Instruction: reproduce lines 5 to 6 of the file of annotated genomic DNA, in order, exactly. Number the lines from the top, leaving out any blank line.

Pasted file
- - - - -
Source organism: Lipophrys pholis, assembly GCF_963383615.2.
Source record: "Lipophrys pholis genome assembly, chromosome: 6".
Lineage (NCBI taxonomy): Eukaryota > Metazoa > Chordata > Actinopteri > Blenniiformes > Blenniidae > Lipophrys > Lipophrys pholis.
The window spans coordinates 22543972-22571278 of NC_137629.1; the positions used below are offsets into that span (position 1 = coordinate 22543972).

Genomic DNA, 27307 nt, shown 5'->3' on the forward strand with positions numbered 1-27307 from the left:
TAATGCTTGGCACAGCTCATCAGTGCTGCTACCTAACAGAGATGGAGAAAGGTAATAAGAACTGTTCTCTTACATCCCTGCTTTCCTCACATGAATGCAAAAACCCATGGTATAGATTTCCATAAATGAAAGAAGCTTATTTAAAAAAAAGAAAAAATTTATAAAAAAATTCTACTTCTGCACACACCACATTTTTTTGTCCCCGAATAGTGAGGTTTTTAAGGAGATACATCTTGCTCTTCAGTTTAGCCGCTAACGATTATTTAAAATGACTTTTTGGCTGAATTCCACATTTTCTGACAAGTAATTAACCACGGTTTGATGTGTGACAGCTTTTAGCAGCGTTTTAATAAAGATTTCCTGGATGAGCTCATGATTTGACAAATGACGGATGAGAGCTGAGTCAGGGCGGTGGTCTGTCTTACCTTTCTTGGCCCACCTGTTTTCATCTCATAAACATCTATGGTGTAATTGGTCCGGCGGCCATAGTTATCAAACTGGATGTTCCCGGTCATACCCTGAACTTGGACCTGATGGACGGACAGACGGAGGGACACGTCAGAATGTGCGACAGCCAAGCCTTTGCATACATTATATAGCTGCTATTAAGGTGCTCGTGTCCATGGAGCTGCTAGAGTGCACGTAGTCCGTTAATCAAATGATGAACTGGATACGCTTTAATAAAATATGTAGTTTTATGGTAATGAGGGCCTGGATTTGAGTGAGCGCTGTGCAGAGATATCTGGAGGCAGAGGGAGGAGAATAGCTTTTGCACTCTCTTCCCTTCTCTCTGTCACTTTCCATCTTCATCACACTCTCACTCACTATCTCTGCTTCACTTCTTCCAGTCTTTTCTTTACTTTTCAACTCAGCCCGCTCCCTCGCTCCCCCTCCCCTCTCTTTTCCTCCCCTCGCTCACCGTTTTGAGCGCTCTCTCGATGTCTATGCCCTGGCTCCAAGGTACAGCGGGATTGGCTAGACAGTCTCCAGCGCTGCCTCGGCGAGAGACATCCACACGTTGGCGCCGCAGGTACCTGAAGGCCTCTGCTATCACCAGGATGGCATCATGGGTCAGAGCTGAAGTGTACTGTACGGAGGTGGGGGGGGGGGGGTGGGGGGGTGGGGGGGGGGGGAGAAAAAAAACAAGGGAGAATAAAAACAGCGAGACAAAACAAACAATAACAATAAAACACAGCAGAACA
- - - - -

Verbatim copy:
Genomic DNA, 27307 nt, shown 5'->3' on the forward strand with positions numbered 1-27307 from the left:
TAATGCTTGGCACAGCTCATCAGTGCTGCTACCTAACAGAGATGGAGAAAGGTAATAAGAACTGTTCTCTTACATCCCTGCTTTCCTCACATGAATGCAAAAACCCATGGTATAGATTTCCATAAATGAAAGAAGCTTATTTAAAAAAAAGAAAAAATTTATAAAAAAATTCTACTTCTGCACACACCACATTTTTTTGTCCCCGAATAGTGAGGTTTTTAAGGAGATACATCTTGCTCTTCAGTTTAGCCGCTAACGATTATTTAAAATGACTTTTTGGCTGAATTCCACATTTTCTGACAAGTAATTAACCACGGTTTGATGTGTGACAGCTTTTAGCAGCGTTTTAATAAAGATTTCCTGGATGAGCTCATGATTTGACAAATGACGGATGAGAGCTGAGTCAGGGCGGTGGTCTGTCTTACCTTTCTTGGCCCACCTGTTTTCATCTCATAAACATCTATGGTGTAATTGGTCCGGCGGCCATAGTTATCAAACTGGATGTTCCCGGTCATACCCTGAACTTGGACCTGATGGACGGACAGACGGAGGGACACGTCAGAATGTGCGACAGCCAAGCCTTTGCATACATTATATAGCTGCTATTAAGGTGCTCGTGTCCATGGAGCTGCTAGAGTGCACGTAGTCCGTTAATCAAATGATGAACTGGATACGCTTTAATAAAATATGTAGTTTTATGGTAATGAGGGCCTGGATTTGAGTGAGCGCTGTGCAGAGATATCTGGAGGCAGAGGGAGGAGAATAGCTTTTGCACTCTCTTCCCTTCTCTCTGTCACTTTCCATCTTCATCACACTCTCACTCACTATCTCTGCTTCACTTCTTCCAGTCTTTTCTTTACTTTTCAACTCAGCCCGCTCCCTCGCTCCCCCTCCCCTCTCTTTTCCTCCCCTCGCTCACCGTTTTGAGCGCTCTCTCGATGTCTATGCCCTGGCTCCAAGGTACAGCGGGATTGGCTAGACAGTCTCCAGCGCTGCCTCGGCGAGAGACATCCACACGTTGGCGCCGCAGGTACCTGAAGGCCTCTGCTATCACCAGGATGGCATCATGGGTCAGAGCTGAAGTGTACTGTACGGAGGTGGGGGGGGGGGGGTGGGGGGGTGGGGGGGGGGGGAGAAAAAAAACAAGGGAGAATAAAAACAGCGAGACAAAACAAACAATAACAATAAAACACAGCAGAACA